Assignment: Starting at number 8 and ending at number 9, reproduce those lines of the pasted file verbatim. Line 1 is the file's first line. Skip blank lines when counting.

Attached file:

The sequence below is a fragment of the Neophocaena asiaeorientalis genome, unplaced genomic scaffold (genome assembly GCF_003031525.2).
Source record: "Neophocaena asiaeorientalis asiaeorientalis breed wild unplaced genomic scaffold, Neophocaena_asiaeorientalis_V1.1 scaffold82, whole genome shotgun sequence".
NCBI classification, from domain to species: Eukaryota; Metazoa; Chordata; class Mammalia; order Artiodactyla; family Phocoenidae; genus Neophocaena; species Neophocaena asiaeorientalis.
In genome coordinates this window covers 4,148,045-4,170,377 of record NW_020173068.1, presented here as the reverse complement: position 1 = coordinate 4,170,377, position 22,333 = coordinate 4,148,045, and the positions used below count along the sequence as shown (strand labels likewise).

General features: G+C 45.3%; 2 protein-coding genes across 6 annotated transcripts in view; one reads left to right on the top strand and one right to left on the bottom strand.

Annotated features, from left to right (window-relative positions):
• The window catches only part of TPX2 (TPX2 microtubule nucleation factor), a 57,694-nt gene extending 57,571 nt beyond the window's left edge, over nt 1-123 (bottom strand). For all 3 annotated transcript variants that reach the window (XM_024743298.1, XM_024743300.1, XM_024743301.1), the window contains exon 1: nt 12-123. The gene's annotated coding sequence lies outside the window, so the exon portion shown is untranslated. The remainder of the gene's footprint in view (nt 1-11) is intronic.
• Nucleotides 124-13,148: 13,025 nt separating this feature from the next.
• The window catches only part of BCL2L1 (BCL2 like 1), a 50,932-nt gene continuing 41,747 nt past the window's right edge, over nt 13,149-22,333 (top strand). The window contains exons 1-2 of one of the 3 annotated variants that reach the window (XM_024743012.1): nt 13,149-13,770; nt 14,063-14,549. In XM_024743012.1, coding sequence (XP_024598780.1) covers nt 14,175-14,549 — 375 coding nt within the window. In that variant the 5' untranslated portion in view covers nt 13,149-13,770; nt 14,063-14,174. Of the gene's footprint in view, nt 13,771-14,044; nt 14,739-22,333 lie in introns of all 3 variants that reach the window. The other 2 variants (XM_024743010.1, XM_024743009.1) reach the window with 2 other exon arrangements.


• Nucleotides 124-13,148: 13,025 nt separating this feature from the next.
• The window catches only part of BCL2L1 (BCL2 like 1), a 50,932-nt gene continuing 41,747 nt past the window's right edge, over nt 13,149-22,333 (top strand). The window contains exons 1-2 of one of the 3 annotated variants that reach the window (XM_024743012.1): nt 13,149-13,770; nt 14,063-14,549. In XM_024743012.1, coding sequence (XP_024598780.1) covers nt 14,175-14,549 — 375 coding nt within the window. In that variant the 5' untranslated portion in view covers nt 13,149-13,770; nt 14,063-14,174. Of the gene's footprint in view, nt 13,771-14,044; nt 14,739-22,333 lie in introns of all 3 variants that reach the window. The other 2 variants (XM_024743010.1, XM_024743009.1) reach the window with 2 other exon arrangements.